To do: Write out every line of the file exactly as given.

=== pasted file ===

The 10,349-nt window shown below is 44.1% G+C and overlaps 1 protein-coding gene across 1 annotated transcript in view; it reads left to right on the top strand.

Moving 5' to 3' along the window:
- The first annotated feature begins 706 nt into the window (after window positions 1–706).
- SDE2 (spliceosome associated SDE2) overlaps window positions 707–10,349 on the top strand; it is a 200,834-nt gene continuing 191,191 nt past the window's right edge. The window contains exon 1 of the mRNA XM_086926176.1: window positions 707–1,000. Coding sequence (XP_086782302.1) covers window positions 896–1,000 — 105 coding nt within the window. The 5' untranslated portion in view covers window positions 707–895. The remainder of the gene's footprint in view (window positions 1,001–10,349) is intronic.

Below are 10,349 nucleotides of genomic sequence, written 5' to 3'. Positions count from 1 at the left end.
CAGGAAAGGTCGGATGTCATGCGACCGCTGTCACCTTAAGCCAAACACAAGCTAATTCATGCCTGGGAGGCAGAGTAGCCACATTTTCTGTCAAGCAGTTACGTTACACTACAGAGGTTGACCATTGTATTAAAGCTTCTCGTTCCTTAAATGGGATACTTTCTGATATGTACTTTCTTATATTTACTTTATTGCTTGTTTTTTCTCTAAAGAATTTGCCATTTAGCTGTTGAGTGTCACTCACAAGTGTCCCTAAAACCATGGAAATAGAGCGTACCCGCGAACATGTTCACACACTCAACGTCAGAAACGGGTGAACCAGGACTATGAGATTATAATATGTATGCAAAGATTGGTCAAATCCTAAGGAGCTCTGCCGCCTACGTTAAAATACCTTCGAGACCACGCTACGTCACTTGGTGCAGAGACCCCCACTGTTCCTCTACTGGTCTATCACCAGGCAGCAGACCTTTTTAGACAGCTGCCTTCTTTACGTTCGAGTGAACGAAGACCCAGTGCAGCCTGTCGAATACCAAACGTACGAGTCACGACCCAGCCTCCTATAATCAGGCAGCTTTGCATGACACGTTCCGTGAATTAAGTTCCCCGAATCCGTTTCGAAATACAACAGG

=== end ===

The 10,349-nt window shown below is 44.1% G+C and overlaps 1 protein-coding gene across 1 annotated transcript in view; it reads left to right on the top strand.

Moving 5' to 3' along the window:
- The first annotated feature begins 706 nt into the window (after window positions 1–706).
- SDE2 (spliceosome associated SDE2) overlaps window positions 707–10,349 on the top strand; it is a 200,834-nt gene continuing 191,191 nt past the window's right edge. The window contains exon 1 of the mRNA XM_086926176.1: window positions 707–1,000. Coding sequence (XP_086782302.1) covers window positions 896–1,000 — 105 coding nt within the window. The 5' untranslated portion in view covers window positions 707–895. The remainder of the gene's footprint in view (window positions 1,001–10,349) is intronic.

Below are 10,349 nucleotides of genomic sequence, written 5' to 3'. Positions count from 1 at the left end.
CAGGAAAGGTCGGATGTCATGCGACCGCTGTCACCTTAAGCCAAACACAAGCTAATTCATGCCTGGGAGGCAGAGTAGCCACATTTTCTGTCAAGCAGTTACGTTACACTACAGAGGTTGACCATTGTATTAAAGCTTCTCGTTCCTTAAATGGGATACTTTCTGATATGTACTTTCTTATATTTACTTTATTGCTTGTTTTTTCTCTAAAGAATTTGCCATTTAGCTGTTGAGTGTCACTCACAAGTGTCCCTAAAACCATGGAAATAGAGCGTACCCGCGAACATGTTCACACACTCAACGTCAGAAACGGGTGAACCAGGACTATGAGATTATAATATGTATGCAAAGATTGGTCAAATCCTAAGGAGCTCTGCCGCCTACGTTAAAATACCTTCGAGACCACGCTACGTCACTTGGTGCAGAGACCCCCACTGTTCCTCTACTGGTCTATCACCAGGCAGCAGACCTTTTTAGACAGCTGCCTTCTTTACGTTCGAGTGAACGAAGACCCAGTGCAGCCTGTCGAATACCAAACGTACGAGTCACGACCCAGCCTCCTATAATCAGGCAGCTTTGCATGACACGTTCCGTGAATTAAGTTCCCCGAATCCGTTTCGAAATACAACAGG